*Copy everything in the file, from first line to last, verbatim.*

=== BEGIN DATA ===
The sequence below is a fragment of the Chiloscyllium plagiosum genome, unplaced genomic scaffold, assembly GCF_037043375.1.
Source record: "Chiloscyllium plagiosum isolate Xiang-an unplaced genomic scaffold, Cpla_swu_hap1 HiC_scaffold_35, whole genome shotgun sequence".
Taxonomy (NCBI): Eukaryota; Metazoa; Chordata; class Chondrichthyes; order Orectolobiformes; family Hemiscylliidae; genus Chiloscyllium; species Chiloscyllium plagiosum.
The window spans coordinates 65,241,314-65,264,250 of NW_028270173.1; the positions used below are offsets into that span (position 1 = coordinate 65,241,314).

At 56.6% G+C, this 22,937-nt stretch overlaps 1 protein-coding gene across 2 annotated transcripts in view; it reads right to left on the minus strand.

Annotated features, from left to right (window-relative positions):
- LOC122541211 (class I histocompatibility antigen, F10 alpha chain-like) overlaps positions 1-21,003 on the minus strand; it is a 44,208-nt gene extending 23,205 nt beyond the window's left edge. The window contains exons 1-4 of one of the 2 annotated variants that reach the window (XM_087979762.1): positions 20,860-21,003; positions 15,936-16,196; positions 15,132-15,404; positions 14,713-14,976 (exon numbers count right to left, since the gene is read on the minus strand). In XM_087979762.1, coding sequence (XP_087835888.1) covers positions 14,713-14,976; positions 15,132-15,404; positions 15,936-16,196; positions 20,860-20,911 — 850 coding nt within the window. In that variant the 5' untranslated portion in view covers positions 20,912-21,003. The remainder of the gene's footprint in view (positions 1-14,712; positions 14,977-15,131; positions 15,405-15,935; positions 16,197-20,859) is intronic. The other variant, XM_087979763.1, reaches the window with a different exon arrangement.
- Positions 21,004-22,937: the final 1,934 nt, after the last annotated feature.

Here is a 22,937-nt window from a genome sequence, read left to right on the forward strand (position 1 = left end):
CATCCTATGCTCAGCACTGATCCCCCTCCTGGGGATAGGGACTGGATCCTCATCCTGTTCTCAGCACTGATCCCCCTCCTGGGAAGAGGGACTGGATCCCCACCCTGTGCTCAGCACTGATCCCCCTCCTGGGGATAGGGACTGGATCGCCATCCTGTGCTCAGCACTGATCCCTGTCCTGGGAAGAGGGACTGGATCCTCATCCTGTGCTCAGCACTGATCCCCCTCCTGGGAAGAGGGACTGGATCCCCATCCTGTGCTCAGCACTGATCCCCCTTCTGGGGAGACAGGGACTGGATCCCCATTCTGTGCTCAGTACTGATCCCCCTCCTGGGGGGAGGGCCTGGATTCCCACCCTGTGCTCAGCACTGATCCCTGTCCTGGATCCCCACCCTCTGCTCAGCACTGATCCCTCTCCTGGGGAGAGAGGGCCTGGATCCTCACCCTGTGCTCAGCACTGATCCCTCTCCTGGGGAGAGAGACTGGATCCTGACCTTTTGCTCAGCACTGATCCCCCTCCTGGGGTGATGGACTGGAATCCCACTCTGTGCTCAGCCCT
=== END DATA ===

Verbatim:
The sequence below is a fragment of the Chiloscyllium plagiosum genome, unplaced genomic scaffold, assembly GCF_037043375.1.
Source record: "Chiloscyllium plagiosum isolate Xiang-an unplaced genomic scaffold, Cpla_swu_hap1 HiC_scaffold_35, whole genome shotgun sequence".
Taxonomy (NCBI): Eukaryota; Metazoa; Chordata; class Chondrichthyes; order Orectolobiformes; family Hemiscylliidae; genus Chiloscyllium; species Chiloscyllium plagiosum.
The window spans coordinates 65,241,314-65,264,250 of NW_028270173.1; the positions used below are offsets into that span (position 1 = coordinate 65,241,314).

At 56.6% G+C, this 22,937-nt stretch overlaps 1 protein-coding gene across 2 annotated transcripts in view; it reads right to left on the minus strand.

Annotated features, from left to right (window-relative positions):
- LOC122541211 (class I histocompatibility antigen, F10 alpha chain-like) overlaps positions 1-21,003 on the minus strand; it is a 44,208-nt gene extending 23,205 nt beyond the window's left edge. The window contains exons 1-4 of one of the 2 annotated variants that reach the window (XM_087979762.1): positions 20,860-21,003; positions 15,936-16,196; positions 15,132-15,404; positions 14,713-14,976 (exon numbers count right to left, since the gene is read on the minus strand). In XM_087979762.1, coding sequence (XP_087835888.1) covers positions 14,713-14,976; positions 15,132-15,404; positions 15,936-16,196; positions 20,860-20,911 — 850 coding nt within the window. In that variant the 5' untranslated portion in view covers positions 20,912-21,003. The remainder of the gene's footprint in view (positions 1-14,712; positions 14,977-15,131; positions 15,405-15,935; positions 16,197-20,859) is intronic. The other variant, XM_087979763.1, reaches the window with a different exon arrangement.
- Positions 21,004-22,937: the final 1,934 nt, after the last annotated feature.

Here is a 22,937-nt window from a genome sequence, read left to right on the forward strand (position 1 = left end):
CATCCTATGCTCAGCACTGATCCCCCTCCTGGGGATAGGGACTGGATCCTCATCCTGTTCTCAGCACTGATCCCCCTCCTGGGAAGAGGGACTGGATCCCCACCCTGTGCTCAGCACTGATCCCCCTCCTGGGGATAGGGACTGGATCGCCATCCTGTGCTCAGCACTGATCCCTGTCCTGGGAAGAGGGACTGGATCCTCATCCTGTGCTCAGCACTGATCCCCCTCCTGGGAAGAGGGACTGGATCCCCATCCTGTGCTCAGCACTGATCCCCCTTCTGGGGAGACAGGGACTGGATCCCCATTCTGTGCTCAGTACTGATCCCCCTCCTGGGGGGAGGGCCTGGATTCCCACCCTGTGCTCAGCACTGATCCCTGTCCTGGATCCCCACCCTCTGCTCAGCACTGATCCCTCTCCTGGGGAGAGAGGGCCTGGATCCTCACCCTGTGCTCAGCACTGATCCCTCTCCTGGGGAGAGAGACTGGATCCTGACCTTTTGCTCAGCACTGATCCCCCTCCTGGGGTGATGGACTGGAATCCCACTCTGTGCTCAGCCCT